Vitali Klitschko says the Ukrainian capital may experience power outages until spring 2023
Kiev Mayor Vitali Klitschko has warned there may be a partial evacuation of the Ukrainian capital, as the authorities expect more blackouts well into next year. Over the past several weeks, Russian missile strikes have significantly battered the country's power grid.
In an interview with media outlet RBK-Ukraine published on Monday, Klitschko said that following the latest Russian missile strikes on Wednesday, the Kiev authorities managed to restore water supplies and ensure that all residential buildings were being heated by Saturday morning. The power for most homes was also largely restored within a few days, the official said.
However, despite the authorities' efforts to prevent a massive, city-wide power outage, the city is "preparing for various scenarios."
When asked by journalists to comment on reports in the German media about evacuation contingency plans, Klitschko replied: "I don't rule out the worst scenario. There won't be a complete evacuation - maybe a partial one, but you can't really call it an evacuation." He explained that this would be a "temporary relocation of certain categories of people to the outskirts where there might be services."
The mayor, however, renewed calls for people to move to their summer houses "where there is water, a fireplace."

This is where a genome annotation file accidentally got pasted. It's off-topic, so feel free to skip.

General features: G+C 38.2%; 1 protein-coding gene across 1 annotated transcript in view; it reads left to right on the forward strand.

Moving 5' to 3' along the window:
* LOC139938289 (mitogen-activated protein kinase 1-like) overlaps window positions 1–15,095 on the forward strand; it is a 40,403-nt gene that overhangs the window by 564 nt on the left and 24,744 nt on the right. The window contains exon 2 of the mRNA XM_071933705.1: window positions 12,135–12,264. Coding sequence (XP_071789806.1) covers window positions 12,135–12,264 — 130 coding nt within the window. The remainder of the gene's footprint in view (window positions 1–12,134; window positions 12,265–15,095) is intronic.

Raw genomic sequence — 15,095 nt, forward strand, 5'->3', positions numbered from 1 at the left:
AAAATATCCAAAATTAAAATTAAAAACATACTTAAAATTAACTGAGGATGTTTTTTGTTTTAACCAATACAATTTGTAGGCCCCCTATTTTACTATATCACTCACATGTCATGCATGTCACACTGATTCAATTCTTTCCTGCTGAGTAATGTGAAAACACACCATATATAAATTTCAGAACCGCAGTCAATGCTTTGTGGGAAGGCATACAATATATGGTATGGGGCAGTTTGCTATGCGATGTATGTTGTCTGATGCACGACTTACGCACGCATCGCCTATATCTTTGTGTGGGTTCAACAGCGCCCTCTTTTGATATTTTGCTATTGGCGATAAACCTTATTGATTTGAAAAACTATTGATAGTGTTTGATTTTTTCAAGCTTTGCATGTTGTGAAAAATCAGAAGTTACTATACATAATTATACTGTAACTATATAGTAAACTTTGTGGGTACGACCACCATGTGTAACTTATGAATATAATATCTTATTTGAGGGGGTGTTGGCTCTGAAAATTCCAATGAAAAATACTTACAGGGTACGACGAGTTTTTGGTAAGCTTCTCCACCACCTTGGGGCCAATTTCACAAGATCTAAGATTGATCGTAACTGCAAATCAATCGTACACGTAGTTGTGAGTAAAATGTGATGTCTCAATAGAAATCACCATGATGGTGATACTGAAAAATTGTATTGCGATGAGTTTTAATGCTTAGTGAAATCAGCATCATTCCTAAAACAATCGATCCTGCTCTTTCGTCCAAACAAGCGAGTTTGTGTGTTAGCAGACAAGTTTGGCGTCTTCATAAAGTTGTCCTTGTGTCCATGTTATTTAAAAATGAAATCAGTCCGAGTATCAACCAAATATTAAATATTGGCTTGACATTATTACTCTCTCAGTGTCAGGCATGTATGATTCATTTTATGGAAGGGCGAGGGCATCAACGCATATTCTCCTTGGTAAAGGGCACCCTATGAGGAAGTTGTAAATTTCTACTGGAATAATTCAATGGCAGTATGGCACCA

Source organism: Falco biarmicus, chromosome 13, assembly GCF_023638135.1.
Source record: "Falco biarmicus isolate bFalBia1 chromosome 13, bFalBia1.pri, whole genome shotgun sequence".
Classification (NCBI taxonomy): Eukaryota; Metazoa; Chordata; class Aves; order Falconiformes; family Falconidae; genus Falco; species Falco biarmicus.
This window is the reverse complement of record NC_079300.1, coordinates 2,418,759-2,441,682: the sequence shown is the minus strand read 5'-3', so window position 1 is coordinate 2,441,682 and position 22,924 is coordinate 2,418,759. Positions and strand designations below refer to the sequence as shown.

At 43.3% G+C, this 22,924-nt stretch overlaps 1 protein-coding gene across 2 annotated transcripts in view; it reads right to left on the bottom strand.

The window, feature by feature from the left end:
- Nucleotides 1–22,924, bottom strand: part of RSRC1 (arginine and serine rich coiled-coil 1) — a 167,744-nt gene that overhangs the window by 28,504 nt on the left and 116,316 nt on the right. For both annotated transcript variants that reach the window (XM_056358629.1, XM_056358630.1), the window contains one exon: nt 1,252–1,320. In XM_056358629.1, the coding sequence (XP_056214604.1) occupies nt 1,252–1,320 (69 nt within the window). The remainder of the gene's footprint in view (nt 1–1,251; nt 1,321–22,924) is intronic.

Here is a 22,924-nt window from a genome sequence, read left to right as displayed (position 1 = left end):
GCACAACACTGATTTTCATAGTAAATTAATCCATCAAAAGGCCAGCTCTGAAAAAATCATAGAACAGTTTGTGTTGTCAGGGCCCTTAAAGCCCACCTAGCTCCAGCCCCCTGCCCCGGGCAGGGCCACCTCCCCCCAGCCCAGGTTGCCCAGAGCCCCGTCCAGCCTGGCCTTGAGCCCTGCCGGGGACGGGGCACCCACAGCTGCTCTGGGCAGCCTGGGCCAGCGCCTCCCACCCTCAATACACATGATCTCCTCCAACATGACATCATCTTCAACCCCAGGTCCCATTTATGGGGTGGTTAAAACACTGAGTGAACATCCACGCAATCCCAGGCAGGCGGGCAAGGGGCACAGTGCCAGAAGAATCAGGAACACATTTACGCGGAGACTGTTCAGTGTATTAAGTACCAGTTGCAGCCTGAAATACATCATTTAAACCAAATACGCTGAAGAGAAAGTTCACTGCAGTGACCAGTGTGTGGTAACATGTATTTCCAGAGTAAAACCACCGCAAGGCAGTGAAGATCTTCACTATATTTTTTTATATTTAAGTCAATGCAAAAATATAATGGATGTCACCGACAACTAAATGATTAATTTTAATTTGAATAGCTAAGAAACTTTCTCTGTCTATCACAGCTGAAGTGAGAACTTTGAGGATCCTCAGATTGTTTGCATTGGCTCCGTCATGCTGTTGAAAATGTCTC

Klitschko also acknowledged that while the authorities in Kiev hope to restore damaged energy infrastructure in a matter of weeks with the help of Western equipment, "we should be prepared for the fact that outages could continue until the spring."
Last Wednesday, Russia's permanent representative to the UN, Vassily Nebenzia, claimed that "damage to residential buildings and civilian casualties are really happening because of the Ukrainian air defenses, which are deployed not in cities' suburbs, but rather in [city] centers."
He went on to cite as an example a missile strike on a residential building in the city of Vyshgorod earlier that same day, which claimed the lives of seven civilians, leaving dozens more injured.
Nebenzia claimed that the building had been hit with "American air defense missiles supplied to Kiev."
Russian officials have made similar claims before, suggesting that it was mostly faulty Ukrainian air defense missiles that caused civilian casualties.
Following the latest round of aerial bombardment in Ukraine, the Russian Defense Ministry insisted that it had not struck any targets in Kiev.
The Kremlin stated that Russian forces only hit targets that are connected with Ukraine's military capabilities.